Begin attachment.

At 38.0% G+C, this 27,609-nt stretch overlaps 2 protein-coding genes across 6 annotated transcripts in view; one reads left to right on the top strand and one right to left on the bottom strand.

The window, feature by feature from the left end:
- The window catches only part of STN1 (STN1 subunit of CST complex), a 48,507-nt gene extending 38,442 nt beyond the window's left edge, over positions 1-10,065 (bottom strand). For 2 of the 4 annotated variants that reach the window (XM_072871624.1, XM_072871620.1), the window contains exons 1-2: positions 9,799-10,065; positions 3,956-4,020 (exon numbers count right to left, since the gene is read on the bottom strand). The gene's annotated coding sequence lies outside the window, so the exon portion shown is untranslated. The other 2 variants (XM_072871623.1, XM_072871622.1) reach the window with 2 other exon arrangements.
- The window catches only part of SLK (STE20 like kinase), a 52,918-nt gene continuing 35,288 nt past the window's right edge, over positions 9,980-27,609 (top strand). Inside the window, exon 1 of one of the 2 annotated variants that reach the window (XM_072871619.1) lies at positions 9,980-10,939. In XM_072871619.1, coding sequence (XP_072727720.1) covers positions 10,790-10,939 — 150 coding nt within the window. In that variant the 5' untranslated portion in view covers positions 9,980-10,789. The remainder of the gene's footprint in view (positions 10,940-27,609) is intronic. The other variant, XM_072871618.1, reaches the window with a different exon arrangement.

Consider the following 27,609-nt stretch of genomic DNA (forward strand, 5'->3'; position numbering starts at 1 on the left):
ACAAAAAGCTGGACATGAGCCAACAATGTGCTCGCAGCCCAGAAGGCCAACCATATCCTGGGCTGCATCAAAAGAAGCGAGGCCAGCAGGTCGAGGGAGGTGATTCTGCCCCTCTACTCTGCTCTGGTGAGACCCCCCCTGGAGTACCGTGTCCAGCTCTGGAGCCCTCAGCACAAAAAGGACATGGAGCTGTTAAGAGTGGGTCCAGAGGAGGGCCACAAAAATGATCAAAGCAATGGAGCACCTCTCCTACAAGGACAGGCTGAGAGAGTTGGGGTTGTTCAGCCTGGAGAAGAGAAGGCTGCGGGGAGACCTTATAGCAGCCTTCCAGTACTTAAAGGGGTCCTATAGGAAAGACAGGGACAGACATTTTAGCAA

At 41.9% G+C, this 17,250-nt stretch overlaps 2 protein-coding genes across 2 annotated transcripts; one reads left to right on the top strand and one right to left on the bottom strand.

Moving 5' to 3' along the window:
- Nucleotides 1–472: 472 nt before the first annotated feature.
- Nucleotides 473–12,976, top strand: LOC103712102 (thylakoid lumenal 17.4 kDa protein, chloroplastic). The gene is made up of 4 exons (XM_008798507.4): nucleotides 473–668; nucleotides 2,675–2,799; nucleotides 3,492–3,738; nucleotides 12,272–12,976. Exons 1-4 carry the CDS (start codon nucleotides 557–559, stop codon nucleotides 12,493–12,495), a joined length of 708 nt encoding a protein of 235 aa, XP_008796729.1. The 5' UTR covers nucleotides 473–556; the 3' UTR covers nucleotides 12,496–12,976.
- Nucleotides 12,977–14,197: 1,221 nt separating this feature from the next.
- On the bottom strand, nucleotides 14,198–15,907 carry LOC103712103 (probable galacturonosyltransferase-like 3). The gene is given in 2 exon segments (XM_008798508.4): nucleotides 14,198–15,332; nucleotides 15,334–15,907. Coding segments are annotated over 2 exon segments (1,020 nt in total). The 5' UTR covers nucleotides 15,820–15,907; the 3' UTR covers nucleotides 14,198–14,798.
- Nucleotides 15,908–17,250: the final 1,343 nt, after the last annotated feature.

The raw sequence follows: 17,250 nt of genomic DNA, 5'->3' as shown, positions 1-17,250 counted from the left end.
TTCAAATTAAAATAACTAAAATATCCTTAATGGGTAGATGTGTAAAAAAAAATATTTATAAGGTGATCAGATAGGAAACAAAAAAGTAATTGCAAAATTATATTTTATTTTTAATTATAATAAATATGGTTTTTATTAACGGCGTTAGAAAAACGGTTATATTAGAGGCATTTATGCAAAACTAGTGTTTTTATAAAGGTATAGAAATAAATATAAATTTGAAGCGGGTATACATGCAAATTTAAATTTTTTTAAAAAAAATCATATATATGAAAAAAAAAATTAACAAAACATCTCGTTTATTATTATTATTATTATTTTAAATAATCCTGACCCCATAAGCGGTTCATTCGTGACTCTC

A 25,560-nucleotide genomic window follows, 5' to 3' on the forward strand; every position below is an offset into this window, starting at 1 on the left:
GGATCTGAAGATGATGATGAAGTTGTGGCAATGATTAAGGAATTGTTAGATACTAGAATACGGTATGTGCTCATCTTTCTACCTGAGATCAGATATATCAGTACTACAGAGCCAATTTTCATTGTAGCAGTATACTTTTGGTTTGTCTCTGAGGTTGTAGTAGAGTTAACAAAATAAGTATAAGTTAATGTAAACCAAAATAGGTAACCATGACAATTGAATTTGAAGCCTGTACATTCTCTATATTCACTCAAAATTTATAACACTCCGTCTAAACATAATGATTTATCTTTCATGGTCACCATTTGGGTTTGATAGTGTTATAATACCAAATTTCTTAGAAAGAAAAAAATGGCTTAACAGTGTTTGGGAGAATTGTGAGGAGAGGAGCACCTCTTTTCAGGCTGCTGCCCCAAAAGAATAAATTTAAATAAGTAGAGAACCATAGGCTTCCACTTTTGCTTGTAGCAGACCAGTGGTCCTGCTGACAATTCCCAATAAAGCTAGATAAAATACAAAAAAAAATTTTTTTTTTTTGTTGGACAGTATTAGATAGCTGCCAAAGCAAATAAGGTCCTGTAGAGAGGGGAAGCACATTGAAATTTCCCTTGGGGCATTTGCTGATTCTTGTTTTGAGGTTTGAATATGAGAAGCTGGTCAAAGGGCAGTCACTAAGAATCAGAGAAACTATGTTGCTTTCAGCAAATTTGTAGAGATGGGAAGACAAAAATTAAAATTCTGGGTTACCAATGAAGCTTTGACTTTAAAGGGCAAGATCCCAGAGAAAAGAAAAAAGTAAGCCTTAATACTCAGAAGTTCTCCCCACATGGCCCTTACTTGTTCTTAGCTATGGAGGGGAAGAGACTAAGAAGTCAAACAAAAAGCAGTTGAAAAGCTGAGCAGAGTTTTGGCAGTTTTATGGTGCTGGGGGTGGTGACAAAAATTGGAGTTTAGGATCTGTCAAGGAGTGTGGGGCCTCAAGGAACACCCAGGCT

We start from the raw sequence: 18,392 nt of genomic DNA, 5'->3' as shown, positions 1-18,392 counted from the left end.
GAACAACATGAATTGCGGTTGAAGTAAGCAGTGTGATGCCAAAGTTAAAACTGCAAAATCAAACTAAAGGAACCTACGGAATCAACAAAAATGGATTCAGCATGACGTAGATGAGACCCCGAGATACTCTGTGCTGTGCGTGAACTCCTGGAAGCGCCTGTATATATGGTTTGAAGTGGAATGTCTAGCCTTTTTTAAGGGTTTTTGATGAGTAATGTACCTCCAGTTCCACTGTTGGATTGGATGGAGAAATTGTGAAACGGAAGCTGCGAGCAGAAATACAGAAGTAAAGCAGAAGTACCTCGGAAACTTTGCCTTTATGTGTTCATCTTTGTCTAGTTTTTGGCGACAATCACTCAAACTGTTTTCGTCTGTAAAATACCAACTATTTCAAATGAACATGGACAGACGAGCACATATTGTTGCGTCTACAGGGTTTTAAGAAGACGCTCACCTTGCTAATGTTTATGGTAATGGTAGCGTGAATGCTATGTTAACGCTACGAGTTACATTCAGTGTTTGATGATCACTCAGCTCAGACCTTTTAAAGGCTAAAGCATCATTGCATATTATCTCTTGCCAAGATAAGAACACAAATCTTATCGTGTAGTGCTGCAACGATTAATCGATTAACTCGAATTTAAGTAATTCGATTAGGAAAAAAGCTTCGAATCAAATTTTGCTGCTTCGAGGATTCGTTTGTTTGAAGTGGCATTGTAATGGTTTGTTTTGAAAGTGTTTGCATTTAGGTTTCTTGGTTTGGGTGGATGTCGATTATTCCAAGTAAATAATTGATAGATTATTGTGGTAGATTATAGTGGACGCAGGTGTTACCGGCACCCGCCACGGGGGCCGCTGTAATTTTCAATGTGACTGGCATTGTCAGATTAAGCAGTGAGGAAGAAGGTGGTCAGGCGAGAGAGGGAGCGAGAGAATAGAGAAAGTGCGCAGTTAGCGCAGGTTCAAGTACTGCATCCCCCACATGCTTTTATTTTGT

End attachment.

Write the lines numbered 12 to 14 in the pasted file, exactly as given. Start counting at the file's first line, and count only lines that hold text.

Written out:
- On the bottom strand, nucleotides 14,198–15,907 carry LOC103712103 (probable galacturonosyltransferase-like 3). The gene is given in 2 exon segments (XM_008798508.4): nucleotides 14,198–15,332; nucleotides 15,334–15,907. Coding segments are annotated over 2 exon segments (1,020 nt in total). The 5' UTR covers nucleotides 15,820–15,907; the 3' UTR covers nucleotides 14,198–14,798.
- Nucleotides 15,908–17,250: the final 1,343 nt, after the last annotated feature.

The raw sequence follows: 17,250 nt of genomic DNA, 5'->3' as shown, positions 1-17,250 counted from the left end.